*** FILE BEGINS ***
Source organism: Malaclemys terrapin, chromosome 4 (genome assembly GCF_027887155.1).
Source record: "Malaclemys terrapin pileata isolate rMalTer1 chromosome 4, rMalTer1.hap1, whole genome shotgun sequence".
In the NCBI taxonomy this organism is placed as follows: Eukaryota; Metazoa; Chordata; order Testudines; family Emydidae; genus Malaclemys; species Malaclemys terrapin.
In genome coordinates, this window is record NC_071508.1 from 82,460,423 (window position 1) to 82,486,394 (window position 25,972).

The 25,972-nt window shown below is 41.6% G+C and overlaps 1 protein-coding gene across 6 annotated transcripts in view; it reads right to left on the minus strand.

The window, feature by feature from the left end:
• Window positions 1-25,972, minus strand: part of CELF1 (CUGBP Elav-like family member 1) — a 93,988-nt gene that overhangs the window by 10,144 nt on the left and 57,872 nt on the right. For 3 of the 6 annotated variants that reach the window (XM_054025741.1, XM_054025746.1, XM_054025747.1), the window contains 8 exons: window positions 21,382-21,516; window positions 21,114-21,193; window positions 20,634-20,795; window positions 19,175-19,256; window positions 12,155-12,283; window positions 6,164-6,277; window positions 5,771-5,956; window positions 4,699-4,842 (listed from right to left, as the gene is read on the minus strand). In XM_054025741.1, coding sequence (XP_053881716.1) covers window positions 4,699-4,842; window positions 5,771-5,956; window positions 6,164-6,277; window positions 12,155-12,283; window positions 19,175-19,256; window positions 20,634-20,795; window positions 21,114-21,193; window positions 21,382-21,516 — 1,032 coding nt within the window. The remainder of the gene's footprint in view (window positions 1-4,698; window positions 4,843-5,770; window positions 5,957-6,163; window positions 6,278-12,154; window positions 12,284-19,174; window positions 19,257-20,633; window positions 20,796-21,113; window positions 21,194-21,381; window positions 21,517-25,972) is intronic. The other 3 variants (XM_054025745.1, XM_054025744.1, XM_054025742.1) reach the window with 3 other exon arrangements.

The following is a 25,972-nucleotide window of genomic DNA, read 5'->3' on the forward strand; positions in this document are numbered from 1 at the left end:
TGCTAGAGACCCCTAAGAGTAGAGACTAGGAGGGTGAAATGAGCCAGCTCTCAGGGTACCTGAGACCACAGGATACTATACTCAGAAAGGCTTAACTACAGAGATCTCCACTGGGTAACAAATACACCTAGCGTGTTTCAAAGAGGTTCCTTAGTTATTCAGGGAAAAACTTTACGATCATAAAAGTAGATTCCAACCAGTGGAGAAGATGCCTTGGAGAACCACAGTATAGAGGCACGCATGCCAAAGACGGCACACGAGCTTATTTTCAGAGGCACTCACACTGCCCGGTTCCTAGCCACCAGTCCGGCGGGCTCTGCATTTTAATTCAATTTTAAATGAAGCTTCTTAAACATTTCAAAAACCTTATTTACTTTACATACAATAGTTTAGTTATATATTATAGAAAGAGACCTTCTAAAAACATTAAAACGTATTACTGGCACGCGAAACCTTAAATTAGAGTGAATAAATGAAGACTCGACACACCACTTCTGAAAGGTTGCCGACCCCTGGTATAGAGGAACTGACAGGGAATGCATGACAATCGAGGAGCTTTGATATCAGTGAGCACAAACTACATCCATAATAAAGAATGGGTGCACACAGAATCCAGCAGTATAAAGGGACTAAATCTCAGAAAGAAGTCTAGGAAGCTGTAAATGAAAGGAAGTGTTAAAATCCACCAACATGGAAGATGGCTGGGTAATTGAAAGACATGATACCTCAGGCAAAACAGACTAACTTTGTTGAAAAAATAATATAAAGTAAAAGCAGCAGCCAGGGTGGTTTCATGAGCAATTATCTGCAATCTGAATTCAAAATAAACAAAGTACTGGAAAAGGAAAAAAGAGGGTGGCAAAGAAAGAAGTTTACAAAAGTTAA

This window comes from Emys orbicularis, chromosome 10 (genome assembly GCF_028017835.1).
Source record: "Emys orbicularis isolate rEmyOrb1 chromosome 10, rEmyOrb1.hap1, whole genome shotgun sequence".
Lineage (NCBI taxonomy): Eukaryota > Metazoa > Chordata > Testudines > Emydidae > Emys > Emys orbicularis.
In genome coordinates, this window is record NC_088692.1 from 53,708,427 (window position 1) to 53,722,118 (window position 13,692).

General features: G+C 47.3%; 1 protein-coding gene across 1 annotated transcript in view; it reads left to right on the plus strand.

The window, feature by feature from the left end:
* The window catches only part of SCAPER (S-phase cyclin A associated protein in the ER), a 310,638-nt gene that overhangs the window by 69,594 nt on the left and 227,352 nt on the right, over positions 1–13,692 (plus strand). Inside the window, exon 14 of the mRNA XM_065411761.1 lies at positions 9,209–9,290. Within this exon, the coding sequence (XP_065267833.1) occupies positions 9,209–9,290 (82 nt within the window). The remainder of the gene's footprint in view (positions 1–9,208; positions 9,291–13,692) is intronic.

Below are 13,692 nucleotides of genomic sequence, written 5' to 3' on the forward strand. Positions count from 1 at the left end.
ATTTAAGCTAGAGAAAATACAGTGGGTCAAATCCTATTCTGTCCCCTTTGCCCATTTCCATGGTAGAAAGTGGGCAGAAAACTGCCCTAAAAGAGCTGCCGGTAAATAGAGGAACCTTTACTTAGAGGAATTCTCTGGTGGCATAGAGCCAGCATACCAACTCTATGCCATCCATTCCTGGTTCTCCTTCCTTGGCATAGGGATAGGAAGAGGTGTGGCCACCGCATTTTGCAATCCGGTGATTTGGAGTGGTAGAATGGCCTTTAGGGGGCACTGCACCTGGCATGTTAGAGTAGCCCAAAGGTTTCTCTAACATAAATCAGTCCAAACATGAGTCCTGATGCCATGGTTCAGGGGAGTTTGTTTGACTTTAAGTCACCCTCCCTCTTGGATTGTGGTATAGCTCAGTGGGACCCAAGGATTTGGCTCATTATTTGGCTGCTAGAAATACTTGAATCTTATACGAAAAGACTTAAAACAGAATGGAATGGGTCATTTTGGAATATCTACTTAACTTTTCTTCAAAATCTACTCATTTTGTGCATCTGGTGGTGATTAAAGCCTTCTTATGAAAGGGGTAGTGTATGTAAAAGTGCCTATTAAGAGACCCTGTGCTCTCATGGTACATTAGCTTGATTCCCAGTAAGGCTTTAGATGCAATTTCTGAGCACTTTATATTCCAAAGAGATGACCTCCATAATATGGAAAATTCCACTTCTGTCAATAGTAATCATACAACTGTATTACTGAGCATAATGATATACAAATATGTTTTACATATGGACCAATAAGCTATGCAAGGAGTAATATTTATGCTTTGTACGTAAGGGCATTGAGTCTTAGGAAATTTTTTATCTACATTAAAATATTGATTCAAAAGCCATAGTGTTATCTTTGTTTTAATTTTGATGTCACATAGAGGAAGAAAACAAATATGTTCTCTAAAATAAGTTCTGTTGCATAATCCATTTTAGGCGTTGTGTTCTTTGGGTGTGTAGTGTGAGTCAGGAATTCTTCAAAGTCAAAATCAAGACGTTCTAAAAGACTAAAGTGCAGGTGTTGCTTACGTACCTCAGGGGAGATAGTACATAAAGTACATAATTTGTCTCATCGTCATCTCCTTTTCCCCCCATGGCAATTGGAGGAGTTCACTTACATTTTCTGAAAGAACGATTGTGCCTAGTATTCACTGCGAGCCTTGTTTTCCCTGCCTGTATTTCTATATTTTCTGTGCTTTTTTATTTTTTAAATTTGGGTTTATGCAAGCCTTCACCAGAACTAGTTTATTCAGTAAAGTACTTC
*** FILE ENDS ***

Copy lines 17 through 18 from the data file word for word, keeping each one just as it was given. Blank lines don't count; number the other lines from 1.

Below are 13,692 nucleotides of genomic sequence, written 5' to 3' on the forward strand. Positions count from 1 at the left end.
ATTTAAGCTAGAGAAAATACAGTGGGTCAAATCCTATTCTGTCCCCTTTGCCCATTTCCATGGTAGAAAGTGGGCAGAAAACTGCCCTAAAAGAGCTGCCGGTAAATAGAGGAACCTTTACTTAGAGGAATTCTCTGGTGGCATAGAGCCAGCATACCAACTCTATGCCATCCATTCCTGGTTCTCCTTCCTTGGCATAGGGATAGGAAGAGGTGTGGCCACCGCATTTTGCAATCCGGTGATTTGGAGTGGTAGAATGGCCTTTAGGGGGCACTGCACCTGGCATGTTAGAGTAGCCCAAAGGTTTCTCTAACATAAATCAGTCCAAACATGAGTCCTGATGCCATGGTTCAGGGGAGTTTGTTTGACTTTAAGTCACCCTCCCTCTTGGATTGTGGTATAGCTCAGTGGGACCCAAGGATTTGGCTCATTATTTGGCTGCTAGAAATACTTGAATCTTATACGAAAAGACTTAAAACAGAATGGAATGGGTCATTTTGGAATATCTACTTAACTTTTCTTCAAAATCTACTCATTTTGTGCATCTGGTGGTGATTAAAGCCTTCTTATGAAAGGGGTAGTGTATGTAAAAGTGCCTATTAAGAGACCCTGTGCTCTCATGGTACATTAGCTTGATTCCCAGTAAGGCTTTAGATGCAATTTCTGAGCACTTTATATTCCAAAGAGATGACCTCCATAATATGGAAAATTCCACTTCTGTCAATAGTAATCATACAACTGTATTACTGAGCATAATGATATACAAATATGTTTTACATATGGACCAATAAGCTATGCAAGGAGTAATATTTATGCTTTGTACGTAAGGGCATTGAGTCTTAGGAAATTTTTTATCTACATTAAAATATTGATTCAAAAGCCATAGTGTTATCTTTGTTTTAATTTTGATGTCACATAGAGGAAGAAAACAAATATGTTCTCTAAAATAAGTTCTGTTGCATAATCCATTTTAGGCGTTGTGTTCTTTGGGTGTGTAGTGTGAGTCAGGAATTCTTCAAAGTCAAAATCAAGACGTTCTAAAAGACTAAAGTGCAGGTGTTGCTTACGTACCTCAGGGGAGATAGTACATAAAGTACATAATTTGTCTCATCGTCATCTCCTTTTCCCCCCATGGCAATTGGAGGAGTTCACTTACATTTTCTGAAAGAACGATTGTGCCTAGTATTCACTGCGAGCCTTGTTTTCCCTGCCTGTATTTCTATATTTTCTGTGCTTTTTTATTTTTTAAATTTGGGTTTATGCAAGCCTTCACCAGAACTAGTTTATTCAGTAAAGTACTTC